The European Union should introduce rules for institutional investors, pushing them to disclose their green bond holdings, according to initial recommendations by its Technical Expert Group on sustainable finance (TEG), which also suggests that investors should design their green bond strategies to align with a new EU Standard.
The TEG is calling for feedback on its interim report, which “provides a rationale for action” on creating an EU green bond standard (GBS) and “explains how such a standard should be developed and implemented in Europe”.
The standard should be voluntary, it says, with the European Commission adopting a ‘recommendation’ rather than a mandatory legal framework to promote the standard.
However, there should be legislation to create a “centralised accreditation regime for external green bond verifiers” – in other words, a mechanism to license and monitor second-opinion providers operating in the EU.
The report suggests this process could be run by the European Securities and Markets Authority (ESMA). To enable a transition, a market-based, voluntary “Accreditation Committee” should be set up in collaboration with the Commission, the report claims.
After three years, the Commission should conduct a review of the “take up and impact” of an EU green bond standard, and at that point consider further action.
On the investor side, the report says institutions should support a green bond standard by using it to underpin their green bond strategies, and “communicate their commitment and their expectations actively to green bond issuers as well as to underwriters”.
The TEG is also planning to recommend that the Commission introduces “an ambitious ‘comply or explain’ type regime for periodic disclosure of EU Green Bond holdings by institutional investors such as asset managers, pension funds and insurance undertakings”.It added that “underwriters are also encouraged to disclose the portion of GBS underwritten versus other green bonds”.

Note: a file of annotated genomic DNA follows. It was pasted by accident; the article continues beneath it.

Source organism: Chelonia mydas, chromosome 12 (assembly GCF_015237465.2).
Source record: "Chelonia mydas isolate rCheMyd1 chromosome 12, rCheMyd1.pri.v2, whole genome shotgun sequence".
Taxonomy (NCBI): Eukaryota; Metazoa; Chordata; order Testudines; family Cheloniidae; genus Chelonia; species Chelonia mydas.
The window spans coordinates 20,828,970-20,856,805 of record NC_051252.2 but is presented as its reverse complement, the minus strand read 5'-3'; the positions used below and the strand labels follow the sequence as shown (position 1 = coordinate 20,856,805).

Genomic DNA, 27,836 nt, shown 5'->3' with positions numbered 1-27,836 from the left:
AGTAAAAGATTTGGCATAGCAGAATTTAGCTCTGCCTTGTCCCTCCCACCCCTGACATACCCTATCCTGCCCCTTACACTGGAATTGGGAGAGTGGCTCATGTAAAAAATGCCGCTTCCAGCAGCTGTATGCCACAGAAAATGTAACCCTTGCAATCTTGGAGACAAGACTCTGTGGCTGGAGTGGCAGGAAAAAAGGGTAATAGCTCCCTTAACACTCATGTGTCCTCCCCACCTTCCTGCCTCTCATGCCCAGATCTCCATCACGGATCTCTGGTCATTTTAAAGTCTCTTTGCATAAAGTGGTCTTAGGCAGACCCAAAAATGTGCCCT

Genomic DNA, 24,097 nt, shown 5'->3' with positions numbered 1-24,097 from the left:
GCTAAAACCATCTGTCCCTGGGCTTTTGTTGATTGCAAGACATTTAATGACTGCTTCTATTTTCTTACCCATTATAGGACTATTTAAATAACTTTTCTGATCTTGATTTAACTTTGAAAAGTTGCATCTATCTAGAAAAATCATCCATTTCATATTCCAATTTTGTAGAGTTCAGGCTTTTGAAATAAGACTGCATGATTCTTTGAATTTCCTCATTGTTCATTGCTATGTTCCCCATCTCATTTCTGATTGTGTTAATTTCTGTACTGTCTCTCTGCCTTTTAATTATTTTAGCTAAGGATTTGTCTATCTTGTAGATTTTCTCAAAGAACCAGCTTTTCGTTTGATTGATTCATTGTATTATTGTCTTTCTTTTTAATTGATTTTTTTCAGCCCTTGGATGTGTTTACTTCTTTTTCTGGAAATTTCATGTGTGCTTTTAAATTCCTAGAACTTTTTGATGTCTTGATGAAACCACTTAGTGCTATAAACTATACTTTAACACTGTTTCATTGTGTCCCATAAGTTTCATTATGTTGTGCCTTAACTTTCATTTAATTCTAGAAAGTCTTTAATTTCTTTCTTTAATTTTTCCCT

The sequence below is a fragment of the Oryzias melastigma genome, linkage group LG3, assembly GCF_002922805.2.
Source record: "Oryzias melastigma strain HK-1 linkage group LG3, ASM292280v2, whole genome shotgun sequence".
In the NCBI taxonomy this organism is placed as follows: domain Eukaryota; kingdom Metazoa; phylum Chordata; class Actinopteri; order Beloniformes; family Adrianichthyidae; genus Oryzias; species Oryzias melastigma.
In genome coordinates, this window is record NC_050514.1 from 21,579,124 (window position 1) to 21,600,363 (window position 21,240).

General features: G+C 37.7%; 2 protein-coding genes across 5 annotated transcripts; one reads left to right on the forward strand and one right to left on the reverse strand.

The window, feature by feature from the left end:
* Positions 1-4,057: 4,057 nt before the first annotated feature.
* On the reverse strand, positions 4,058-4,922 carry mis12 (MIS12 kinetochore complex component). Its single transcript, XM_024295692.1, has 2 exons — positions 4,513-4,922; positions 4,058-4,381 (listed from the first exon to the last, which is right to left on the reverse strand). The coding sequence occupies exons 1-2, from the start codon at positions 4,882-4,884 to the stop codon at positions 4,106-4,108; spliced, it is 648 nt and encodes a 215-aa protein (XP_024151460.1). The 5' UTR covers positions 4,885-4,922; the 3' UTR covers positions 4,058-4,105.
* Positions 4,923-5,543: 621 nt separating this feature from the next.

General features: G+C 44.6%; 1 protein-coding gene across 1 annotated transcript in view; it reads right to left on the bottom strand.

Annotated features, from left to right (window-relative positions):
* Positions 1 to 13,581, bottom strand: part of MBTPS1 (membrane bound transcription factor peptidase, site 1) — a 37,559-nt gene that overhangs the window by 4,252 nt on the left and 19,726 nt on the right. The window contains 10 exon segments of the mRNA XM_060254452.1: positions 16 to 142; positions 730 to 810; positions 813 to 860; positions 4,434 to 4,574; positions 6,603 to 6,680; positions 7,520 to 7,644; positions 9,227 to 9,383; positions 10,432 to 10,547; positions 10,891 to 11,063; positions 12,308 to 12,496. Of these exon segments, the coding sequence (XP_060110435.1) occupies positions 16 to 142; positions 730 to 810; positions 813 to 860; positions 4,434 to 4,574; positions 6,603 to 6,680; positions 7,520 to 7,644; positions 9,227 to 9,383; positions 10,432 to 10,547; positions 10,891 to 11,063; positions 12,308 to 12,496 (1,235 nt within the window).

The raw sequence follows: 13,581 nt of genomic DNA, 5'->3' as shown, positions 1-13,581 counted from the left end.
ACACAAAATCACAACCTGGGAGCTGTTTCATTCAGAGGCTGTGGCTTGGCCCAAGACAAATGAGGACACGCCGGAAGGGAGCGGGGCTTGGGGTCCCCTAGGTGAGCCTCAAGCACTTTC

Other ways the market could be promoted would be for the European Central Bank to “express and implement a preference for EU Green Bonds when purchasing green bonds,” says the report. At the end of last year, RI reported that European central banks had become major buyers of green bonds.
A centralised accreditation regime for external green bond verifiers
To make green bonds more linked up to the broader Investment Plan for Europe (otherwise known as the Juncker Plan), the TEG suggests that institutions involved in that strategy should develop credit enhancement guarantees and other incentives to support the growth of the green bond market. Member state sovereigns and sub-sovereigns should also be issuing green bonds under the new EU standard in future, it pointed out, and the Commission could look at setting up a grant scheme – as can already be seen in Japan and Korea – to cover the additional costs of issuing labelled green notes.
The findings are likely to spark controversy in the market, with many players worried about whether an EU standard would rein in the growing green bond market, and result in some outstanding green bonds being ineligible under the new criteria, increasing risk for existing issuers and investors.
The consultation is open for one month. The TEG will present its final recommendations, across all four of its focus areas (benchmarking, disclosure, taxonomy and green bond standards) at the end of June.
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